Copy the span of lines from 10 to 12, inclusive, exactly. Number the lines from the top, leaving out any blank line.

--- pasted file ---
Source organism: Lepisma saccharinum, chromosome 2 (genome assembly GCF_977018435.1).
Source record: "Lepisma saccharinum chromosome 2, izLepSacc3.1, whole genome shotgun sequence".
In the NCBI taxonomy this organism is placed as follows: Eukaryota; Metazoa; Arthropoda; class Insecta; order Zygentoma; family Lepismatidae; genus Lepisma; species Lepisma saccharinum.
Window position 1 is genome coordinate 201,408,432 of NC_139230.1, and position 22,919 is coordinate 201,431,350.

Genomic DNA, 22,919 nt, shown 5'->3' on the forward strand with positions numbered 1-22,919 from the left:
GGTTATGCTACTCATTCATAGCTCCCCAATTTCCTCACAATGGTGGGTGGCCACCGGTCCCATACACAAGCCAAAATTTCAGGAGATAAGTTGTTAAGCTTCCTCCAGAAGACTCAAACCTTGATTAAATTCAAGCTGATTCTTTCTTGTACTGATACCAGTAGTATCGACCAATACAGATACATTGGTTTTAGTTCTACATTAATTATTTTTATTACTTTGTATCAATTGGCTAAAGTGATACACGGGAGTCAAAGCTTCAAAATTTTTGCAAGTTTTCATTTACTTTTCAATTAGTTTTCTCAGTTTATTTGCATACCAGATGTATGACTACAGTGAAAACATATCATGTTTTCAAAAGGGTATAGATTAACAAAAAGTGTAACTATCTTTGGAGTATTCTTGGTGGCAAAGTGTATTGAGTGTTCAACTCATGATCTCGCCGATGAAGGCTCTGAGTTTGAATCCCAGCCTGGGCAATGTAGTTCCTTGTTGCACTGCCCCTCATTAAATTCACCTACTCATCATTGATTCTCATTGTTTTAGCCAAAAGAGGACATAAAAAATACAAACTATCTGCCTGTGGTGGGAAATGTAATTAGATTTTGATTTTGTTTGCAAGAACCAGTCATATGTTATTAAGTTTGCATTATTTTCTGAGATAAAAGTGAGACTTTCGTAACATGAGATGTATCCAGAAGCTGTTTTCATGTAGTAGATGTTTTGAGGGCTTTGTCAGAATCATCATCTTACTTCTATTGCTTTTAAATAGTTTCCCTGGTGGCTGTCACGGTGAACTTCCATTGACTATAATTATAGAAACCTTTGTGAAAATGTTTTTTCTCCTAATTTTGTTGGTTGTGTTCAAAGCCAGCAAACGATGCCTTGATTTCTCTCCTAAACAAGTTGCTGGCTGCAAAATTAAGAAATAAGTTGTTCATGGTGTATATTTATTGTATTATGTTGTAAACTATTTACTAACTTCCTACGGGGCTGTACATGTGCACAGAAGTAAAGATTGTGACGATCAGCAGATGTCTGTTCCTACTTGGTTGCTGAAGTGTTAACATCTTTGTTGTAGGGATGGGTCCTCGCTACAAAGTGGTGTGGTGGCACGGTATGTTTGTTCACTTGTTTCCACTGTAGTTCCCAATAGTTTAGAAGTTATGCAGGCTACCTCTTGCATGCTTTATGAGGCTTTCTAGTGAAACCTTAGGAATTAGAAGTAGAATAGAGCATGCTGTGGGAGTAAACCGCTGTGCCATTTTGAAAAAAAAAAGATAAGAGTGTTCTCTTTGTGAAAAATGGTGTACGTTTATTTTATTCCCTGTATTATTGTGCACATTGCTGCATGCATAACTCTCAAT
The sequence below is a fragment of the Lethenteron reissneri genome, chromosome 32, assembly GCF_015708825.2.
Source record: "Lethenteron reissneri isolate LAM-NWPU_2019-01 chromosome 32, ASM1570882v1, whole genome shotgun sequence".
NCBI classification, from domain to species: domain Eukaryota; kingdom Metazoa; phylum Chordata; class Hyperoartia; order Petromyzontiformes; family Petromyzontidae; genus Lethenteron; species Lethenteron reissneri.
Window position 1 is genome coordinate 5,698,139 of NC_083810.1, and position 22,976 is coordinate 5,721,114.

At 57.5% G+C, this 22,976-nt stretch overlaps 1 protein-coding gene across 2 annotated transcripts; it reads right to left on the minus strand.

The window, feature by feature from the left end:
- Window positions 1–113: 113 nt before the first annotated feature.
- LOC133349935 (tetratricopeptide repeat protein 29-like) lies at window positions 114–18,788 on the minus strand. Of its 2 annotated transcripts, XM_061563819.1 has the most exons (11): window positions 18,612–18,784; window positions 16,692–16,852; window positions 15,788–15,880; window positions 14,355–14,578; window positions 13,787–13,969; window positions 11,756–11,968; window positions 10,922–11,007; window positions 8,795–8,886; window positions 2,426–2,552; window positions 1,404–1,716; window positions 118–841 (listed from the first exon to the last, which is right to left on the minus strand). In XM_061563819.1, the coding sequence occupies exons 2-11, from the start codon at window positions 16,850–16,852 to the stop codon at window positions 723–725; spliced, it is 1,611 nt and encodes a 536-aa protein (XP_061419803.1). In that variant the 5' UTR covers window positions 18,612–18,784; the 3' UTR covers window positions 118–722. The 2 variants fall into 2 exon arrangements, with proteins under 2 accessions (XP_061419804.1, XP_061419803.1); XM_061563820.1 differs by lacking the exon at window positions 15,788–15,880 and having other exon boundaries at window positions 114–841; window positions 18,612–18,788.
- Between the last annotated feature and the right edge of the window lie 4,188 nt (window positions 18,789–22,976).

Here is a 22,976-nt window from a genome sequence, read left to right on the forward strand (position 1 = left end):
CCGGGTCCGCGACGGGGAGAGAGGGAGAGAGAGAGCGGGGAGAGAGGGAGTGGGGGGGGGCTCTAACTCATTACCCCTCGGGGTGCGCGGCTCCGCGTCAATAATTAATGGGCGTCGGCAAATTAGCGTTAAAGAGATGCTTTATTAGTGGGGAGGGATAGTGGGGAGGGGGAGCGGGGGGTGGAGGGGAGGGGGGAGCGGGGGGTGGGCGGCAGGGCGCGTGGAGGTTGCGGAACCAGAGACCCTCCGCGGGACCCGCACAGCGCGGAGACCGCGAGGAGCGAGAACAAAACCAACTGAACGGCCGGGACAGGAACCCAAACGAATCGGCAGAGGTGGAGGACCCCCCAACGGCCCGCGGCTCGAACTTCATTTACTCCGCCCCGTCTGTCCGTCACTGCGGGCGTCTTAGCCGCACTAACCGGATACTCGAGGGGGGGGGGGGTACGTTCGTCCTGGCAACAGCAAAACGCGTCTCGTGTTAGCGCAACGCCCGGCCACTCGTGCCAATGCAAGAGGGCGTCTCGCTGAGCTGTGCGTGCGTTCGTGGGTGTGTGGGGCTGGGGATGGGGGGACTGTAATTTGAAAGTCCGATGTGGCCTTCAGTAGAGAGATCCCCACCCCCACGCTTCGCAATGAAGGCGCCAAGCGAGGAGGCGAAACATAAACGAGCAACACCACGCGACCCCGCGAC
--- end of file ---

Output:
Window position 1 is genome coordinate 5,698,139 of NC_083810.1, and position 22,976 is coordinate 5,721,114.

At 57.5% G+C, this 22,976-nt stretch overlaps 1 protein-coding gene across 2 annotated transcripts; it reads right to left on the minus strand.

The window, feature by feature from the left end: